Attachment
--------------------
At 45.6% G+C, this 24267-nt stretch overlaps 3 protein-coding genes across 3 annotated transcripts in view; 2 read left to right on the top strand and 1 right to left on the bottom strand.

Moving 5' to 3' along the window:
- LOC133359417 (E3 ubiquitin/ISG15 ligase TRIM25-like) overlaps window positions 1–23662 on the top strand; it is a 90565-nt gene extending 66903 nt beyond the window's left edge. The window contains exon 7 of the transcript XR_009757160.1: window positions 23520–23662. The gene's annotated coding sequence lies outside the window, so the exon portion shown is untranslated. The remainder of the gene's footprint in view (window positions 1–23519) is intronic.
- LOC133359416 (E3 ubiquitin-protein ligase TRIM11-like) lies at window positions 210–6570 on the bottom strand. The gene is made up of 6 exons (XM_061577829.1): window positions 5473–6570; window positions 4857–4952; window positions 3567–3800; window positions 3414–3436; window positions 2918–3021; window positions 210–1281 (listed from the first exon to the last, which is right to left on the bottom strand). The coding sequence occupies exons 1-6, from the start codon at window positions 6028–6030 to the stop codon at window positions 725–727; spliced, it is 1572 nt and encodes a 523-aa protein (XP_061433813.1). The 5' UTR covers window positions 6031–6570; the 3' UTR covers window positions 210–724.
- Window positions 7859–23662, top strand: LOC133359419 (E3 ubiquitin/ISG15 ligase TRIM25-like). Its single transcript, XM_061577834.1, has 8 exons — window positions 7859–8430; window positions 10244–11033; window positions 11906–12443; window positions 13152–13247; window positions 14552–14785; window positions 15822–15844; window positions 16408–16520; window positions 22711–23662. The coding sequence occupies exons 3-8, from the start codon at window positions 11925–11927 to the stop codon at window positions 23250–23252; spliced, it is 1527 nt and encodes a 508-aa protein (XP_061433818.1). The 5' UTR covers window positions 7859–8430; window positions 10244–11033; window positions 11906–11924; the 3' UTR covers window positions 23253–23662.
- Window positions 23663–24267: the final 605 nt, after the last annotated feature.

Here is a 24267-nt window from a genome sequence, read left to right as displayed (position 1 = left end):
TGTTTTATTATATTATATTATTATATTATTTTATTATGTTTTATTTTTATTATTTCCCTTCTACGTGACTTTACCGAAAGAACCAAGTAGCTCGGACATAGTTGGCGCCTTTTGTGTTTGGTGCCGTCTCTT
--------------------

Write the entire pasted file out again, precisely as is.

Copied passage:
At 45.6% G+C, this 24267-nt stretch overlaps 3 protein-coding genes across 3 annotated transcripts in view; 2 read left to right on the top strand and 1 right to left on the bottom strand.

Moving 5' to 3' along the window:
- LOC133359417 (E3 ubiquitin/ISG15 ligase TRIM25-like) overlaps window positions 1–23662 on the top strand; it is a 90565-nt gene extending 66903 nt beyond the window's left edge. The window contains exon 7 of the transcript XR_009757160.1: window positions 23520–23662. The gene's annotated coding sequence lies outside the window, so the exon portion shown is untranslated. The remainder of the gene's footprint in view (window positions 1–23519) is intronic.
- LOC133359416 (E3 ubiquitin-protein ligase TRIM11-like) lies at window positions 210–6570 on the bottom strand. The gene is made up of 6 exons (XM_061577829.1): window positions 5473–6570; window positions 4857–4952; window positions 3567–3800; window positions 3414–3436; window positions 2918–3021; window positions 210–1281 (listed from the first exon to the last, which is right to left on the bottom strand). The coding sequence occupies exons 1-6, from the start codon at window positions 6028–6030 to the stop codon at window positions 725–727; spliced, it is 1572 nt and encodes a 523-aa protein (XP_061433813.1). The 5' UTR covers window positions 6031–6570; the 3' UTR covers window positions 210–724.
- Window positions 7859–23662, top strand: LOC133359419 (E3 ubiquitin/ISG15 ligase TRIM25-like). Its single transcript, XM_061577834.1, has 8 exons — window positions 7859–8430; window positions 10244–11033; window positions 11906–12443; window positions 13152–13247; window positions 14552–14785; window positions 15822–15844; window positions 16408–16520; window positions 22711–23662. The coding sequence occupies exons 3-8, from the start codon at window positions 11925–11927 to the stop codon at window positions 23250–23252; spliced, it is 1527 nt and encodes a 508-aa protein (XP_061433818.1). The 5' UTR covers window positions 7859–8430; window positions 10244–11033; window positions 11906–11924; the 3' UTR covers window positions 23253–23662.
- Window positions 23663–24267: the final 605 nt, after the last annotated feature.

Here is a 24267-nt window from a genome sequence, read left to right as displayed (position 1 = left end):
TGTTTTATTATATTATATTATTATATTATTTTATTATGTTTTATTTTTATTATTTCCCTTCTACGTGACTTTACCGAAAGAACCAAGTAGCTCGGACATAGTTGGCGCCTTTTGTGTTTGGTGCCGTCTCTT